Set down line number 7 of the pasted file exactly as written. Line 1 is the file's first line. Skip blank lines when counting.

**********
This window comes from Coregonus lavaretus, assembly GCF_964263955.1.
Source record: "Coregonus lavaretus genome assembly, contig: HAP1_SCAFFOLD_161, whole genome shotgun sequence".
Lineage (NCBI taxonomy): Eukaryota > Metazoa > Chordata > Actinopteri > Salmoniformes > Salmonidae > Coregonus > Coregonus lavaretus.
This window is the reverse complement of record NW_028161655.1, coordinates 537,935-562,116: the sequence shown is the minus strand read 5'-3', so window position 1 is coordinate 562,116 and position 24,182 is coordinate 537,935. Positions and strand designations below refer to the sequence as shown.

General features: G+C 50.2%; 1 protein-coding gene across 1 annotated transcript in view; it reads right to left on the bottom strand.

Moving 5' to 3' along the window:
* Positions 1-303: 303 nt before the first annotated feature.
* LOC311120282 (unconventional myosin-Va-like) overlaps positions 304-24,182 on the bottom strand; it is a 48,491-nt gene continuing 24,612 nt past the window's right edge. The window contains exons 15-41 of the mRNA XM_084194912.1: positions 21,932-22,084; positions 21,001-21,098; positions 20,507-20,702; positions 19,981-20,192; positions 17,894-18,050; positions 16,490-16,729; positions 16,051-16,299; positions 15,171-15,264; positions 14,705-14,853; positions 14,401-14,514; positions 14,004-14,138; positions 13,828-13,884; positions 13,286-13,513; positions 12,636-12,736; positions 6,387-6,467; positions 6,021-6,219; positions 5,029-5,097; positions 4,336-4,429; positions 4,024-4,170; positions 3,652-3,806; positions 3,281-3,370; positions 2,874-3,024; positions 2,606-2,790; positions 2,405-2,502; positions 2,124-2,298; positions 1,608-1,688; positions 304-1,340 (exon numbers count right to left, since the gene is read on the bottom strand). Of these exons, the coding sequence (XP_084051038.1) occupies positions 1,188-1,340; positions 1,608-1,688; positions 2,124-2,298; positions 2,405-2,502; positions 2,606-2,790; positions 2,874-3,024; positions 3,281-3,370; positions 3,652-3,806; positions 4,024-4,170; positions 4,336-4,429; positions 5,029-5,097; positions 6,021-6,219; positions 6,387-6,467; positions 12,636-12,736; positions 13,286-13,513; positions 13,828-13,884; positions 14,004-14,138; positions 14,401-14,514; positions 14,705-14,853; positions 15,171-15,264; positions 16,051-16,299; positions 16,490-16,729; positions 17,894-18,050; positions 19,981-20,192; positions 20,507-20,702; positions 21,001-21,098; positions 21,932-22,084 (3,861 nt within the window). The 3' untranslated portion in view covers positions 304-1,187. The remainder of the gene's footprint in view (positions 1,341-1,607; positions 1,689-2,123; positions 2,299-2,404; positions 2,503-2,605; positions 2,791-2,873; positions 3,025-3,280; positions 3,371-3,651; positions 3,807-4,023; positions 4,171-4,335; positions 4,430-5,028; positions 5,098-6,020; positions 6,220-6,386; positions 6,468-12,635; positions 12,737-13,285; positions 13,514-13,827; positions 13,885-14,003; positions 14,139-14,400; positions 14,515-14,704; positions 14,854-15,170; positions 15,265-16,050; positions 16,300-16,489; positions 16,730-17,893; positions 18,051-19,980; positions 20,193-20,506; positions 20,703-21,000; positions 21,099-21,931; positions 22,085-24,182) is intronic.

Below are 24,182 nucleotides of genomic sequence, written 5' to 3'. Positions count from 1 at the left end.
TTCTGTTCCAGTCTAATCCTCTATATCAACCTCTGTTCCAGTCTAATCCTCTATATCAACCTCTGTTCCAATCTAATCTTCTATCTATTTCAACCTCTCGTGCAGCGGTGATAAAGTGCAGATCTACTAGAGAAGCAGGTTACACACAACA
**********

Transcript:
* Positions 1-303: 303 nt before the first annotated feature.